I wanted to provide some extra information that would help explain a few of the events and situations in my first book, Prince of Alasia. It was the perfect way to flesh out a few characters who played only minor roles in that story, and to introduce some new ones that had been roaming around in my imagination. The third book in the series, Prince of Malorn (just released last month), works the same way. Each of the three books deals with events surrounding the same major political incident: the invasion of the kingdom of Alasia by the neighboring kingdom of Malorn. Prince of Alasia begins on the night of the Invasion and describes what happens to twelve-year-old Prince Jaymin after he is forced to flee for his life. In the Enemy’s Service features a girl as the protagonist and tells the story of those who were not able to escape from the Alasian palace when the enemy invaded. Prince of Malorn begins several months earlier and focuses on the Malornian perspective of the events leading up to the Invasion. In each of the books, main characters from the others make brief appearances and interact with each other at the point where the timeframes and settings overlap.

The books can be read in any order, and each one will make sense on its own. But reading all three will make for a richer reading experience, as each story fills in gaps in the others and provides a different view of the overall situation.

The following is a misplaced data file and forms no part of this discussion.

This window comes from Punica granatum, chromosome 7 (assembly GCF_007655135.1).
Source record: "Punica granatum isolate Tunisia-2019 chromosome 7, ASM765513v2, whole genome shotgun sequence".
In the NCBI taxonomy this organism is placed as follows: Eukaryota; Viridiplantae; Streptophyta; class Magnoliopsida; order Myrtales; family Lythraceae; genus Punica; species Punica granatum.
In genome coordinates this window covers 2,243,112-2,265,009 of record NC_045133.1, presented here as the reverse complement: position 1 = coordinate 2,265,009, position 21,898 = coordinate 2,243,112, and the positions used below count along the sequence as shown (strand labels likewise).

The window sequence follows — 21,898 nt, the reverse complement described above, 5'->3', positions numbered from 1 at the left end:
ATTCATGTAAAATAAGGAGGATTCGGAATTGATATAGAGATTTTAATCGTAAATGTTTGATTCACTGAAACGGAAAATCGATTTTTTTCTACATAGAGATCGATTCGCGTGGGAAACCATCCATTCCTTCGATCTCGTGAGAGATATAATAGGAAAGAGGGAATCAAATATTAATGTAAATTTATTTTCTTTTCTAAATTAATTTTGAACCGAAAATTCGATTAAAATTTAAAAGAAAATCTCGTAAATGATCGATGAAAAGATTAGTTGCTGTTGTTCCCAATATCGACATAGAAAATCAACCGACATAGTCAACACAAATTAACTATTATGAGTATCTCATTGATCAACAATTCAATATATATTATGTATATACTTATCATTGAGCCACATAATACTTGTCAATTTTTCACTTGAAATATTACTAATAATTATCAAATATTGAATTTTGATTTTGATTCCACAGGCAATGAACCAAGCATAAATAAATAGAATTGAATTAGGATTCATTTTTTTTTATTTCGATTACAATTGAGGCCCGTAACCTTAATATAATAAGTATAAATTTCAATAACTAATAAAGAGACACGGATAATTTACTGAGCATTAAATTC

Nice…Tell us what it is about?

Ten-year-old Anya is enslaved when invaders from Malorn take over her homeland. Because she’s young and looks so sweet and innocent, the soldiers who force her to labor in the palace don’t suspect her of anything. But Anya discovers ways to spy on the enemy and secretly slip information to the Alasian resistance, in the hopes that it will somehow help Prince Jaymin return from hiding and reclaim his captive kingdom.

However, in the course of her investigations, Anya accidentally uncovers a disturbing reference to her own family. Shortly afterward, she is confronted by a stranger who seems to know all her secrets. Holding her life in his hands, he claims to have proof that her father was involved in the betrayal that led to the Invasion itself.

Wow! so exiting…How do you come up with your character’s names?

I just play with combining sounds and syllables until I come up with something that sounds right to me.

Me too. What genre does your book fall under?

In the Enemy’s Service is young adult (or middle grade) action adventure and fantasy.

Cool, what will be your next project?

I’m nearly done with the next book in the series, tentatively titled King of Malorn. It takes place five years later and brings together the main characters from all three of the other books. In addition, I’m working on an unrelated story that will probably be the first in a completely different series. It’s called The Collar and the Cavvarach, and is set in a world very much like our own except that slavery is legal. Though still a young adult novel, it’s geared toward a slightly older audience than my Annals of Alasia and deals with darker issues. Writing it has been both an exciting and disturbing experience for me. Recently I’ve begun outlining ideas for its sequel.

We wish you the best…Where can we buy a copy of your book?

In the Enemy’s Service is available through the following links:

eBook on Amazon: http://smarturl.it/EnemysService

eBook on Smashwords: https://www.smashwords.com/books/view/164340

paperback on Amazon: http://www.amazon.com/dp/147762760X

paperback on Barnes & Noble: http://www.barnesandnoble.com/w/in-the-enemys-service-annie-lima/1112383387?ean=9781477627600

paperback in CreateSpace eStore: https://www.createspace.com/3903531